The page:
Mountainous countries like Nepal have been experiencing a faster increase in temperature than the global rate. This has significant negative impacts on people’s livelihoods, economies, and ecological systems. According to a 2015 report by the United Nations Office for Disaster Risk Reduction, 90 percent of major disasters over the last 20 years have been weather-related. This results in massive losses, both human and economic, every year. In April 2019, a tornado killed 30 people in the lowlands of Nepal within 25 minutes. These extreme weather events cause fear and a loss of confidence among Nepalis.
Thus, special financial mechanisms for ‘loss and damage’ should be established to provide compensation for the victims of climate change. Similarly, we need to have enhanced support for climate-smart technologies to implement our action plans in a timely manner and achieve our long-term goal of tackling the climate crisis. Nepal, therefore, encourages the international community, particularly developed and industrial countries, to increase their mitigation ambition with climate finance to support the LDC’s capacity to adapt. An ambitious plan of action is needed to tackle the challenges of our current global climate crisis in order to secure the survival of present and future generations.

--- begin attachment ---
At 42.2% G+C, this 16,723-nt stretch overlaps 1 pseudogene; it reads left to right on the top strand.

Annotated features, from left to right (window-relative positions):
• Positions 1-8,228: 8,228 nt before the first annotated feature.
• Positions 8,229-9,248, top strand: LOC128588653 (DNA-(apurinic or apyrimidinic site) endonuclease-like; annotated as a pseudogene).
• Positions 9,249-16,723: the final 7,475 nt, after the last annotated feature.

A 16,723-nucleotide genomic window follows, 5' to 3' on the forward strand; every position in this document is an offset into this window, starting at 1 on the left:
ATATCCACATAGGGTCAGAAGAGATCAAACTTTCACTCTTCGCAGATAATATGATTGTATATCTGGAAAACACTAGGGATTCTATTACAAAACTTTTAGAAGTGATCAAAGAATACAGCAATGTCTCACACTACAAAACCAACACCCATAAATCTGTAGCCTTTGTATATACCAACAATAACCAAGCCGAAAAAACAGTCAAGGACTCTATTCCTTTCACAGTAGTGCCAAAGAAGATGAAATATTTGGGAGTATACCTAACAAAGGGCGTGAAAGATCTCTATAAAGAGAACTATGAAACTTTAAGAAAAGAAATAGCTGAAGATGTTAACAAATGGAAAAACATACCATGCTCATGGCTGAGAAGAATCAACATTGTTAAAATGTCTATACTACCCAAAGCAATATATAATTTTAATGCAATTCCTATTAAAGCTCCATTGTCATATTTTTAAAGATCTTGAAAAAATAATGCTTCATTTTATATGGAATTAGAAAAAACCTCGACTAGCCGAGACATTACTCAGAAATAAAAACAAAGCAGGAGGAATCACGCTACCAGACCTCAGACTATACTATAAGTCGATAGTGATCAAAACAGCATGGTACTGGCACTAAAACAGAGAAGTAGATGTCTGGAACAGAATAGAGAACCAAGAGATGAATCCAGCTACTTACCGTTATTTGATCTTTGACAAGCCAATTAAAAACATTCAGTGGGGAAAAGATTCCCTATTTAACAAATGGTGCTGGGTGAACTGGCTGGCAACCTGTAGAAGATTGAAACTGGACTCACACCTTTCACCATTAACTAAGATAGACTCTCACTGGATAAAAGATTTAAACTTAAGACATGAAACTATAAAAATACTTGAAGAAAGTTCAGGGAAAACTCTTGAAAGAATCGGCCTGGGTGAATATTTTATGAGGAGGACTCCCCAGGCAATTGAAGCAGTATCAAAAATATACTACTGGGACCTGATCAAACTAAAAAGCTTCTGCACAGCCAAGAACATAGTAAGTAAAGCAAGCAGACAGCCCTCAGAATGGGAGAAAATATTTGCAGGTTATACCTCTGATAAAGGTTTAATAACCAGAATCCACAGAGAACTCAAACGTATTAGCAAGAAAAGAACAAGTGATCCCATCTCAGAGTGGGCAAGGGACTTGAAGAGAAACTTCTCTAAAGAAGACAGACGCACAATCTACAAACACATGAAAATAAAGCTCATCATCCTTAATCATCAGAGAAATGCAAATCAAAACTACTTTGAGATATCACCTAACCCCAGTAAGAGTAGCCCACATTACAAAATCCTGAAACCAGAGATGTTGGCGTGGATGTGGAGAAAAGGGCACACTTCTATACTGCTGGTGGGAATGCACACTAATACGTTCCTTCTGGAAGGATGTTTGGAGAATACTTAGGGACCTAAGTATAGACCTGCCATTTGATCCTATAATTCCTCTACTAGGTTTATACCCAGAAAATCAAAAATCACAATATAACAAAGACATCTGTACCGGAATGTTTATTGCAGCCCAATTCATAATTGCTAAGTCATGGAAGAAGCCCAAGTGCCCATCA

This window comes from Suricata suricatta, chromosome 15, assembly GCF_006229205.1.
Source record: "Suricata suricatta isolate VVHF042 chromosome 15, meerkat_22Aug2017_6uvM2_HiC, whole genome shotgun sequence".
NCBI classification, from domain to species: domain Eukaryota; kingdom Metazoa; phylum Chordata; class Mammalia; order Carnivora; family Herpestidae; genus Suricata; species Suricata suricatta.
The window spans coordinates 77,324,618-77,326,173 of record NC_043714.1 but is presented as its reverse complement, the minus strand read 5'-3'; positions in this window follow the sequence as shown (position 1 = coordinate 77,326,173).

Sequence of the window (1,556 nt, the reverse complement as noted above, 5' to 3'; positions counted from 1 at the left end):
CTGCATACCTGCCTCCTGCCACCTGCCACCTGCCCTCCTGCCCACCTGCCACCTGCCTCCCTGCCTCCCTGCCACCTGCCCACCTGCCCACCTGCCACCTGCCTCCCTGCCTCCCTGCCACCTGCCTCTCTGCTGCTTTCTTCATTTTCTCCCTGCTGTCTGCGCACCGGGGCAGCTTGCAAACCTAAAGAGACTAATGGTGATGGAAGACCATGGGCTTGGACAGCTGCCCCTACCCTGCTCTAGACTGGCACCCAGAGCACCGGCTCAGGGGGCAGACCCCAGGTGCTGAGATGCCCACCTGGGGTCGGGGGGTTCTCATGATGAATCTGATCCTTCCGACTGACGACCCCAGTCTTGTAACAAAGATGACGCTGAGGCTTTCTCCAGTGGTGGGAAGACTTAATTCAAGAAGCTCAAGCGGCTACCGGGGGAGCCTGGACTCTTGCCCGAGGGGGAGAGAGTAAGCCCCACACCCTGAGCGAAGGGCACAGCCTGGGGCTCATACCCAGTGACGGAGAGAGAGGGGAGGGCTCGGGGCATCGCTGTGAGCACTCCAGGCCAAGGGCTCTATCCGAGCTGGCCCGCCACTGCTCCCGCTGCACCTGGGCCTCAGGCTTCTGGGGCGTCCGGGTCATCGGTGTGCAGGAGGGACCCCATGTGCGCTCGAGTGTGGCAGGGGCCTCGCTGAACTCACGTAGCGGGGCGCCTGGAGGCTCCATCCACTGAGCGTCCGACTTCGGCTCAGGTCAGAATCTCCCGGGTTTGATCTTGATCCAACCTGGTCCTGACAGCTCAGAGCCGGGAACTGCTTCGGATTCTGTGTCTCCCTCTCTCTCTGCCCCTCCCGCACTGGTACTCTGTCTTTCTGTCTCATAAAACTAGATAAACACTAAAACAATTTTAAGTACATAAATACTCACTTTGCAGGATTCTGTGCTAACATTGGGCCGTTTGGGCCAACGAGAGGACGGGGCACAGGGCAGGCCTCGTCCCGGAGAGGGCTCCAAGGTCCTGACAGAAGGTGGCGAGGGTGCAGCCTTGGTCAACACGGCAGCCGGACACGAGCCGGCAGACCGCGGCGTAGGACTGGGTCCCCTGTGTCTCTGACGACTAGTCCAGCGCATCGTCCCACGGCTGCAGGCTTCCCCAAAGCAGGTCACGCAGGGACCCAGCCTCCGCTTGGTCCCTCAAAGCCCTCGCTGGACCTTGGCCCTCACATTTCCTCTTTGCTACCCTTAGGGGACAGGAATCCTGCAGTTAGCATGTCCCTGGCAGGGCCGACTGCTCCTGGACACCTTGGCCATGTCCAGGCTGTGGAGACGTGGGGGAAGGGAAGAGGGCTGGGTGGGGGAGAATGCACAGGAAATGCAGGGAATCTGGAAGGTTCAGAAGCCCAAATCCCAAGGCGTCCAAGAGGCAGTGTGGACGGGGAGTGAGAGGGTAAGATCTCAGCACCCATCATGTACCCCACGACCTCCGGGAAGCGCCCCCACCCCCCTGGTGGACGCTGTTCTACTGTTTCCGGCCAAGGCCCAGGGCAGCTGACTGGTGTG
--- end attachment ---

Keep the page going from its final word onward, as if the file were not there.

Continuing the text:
In order to cope with the increasing impacts of climate change, Nepal has been formulating new plans and actions to create a climate-resilient society. The government has endorsed a new climate change policy in 2019, enacted climate law, and approved the Local Adaptation Plans of Action Framework (LAPA Framework) to facilitate climate action on the ground. The updated nationally determined contributions are also being revised.
To increase awareness of Nepal’s climate vulnerability and the urgent need for environmental protection, the government is planning to organise a flagship international forum called the Sagarmatha Dialogue in April next year. Ultimately, it will demonstrate why climate action now is so vital for the future of humanity.
Climate change is a global issue—we have no alternative except to take shared responsibility and address it. COP25 is a milestone in our fight against climate change. It is time for the international community to take action with urgency and immediacy.
What do you think?
Dear reader, we’d like to hear from you. We regularly publish letters to the editor on contemporary issues or direct responses to something the Post has recently published. Please send your letters to firstname.lastname@example.org with "Letter to the Editor" in the subject line. Please include your name, location, and a contact address so one of our editors can reach out to you.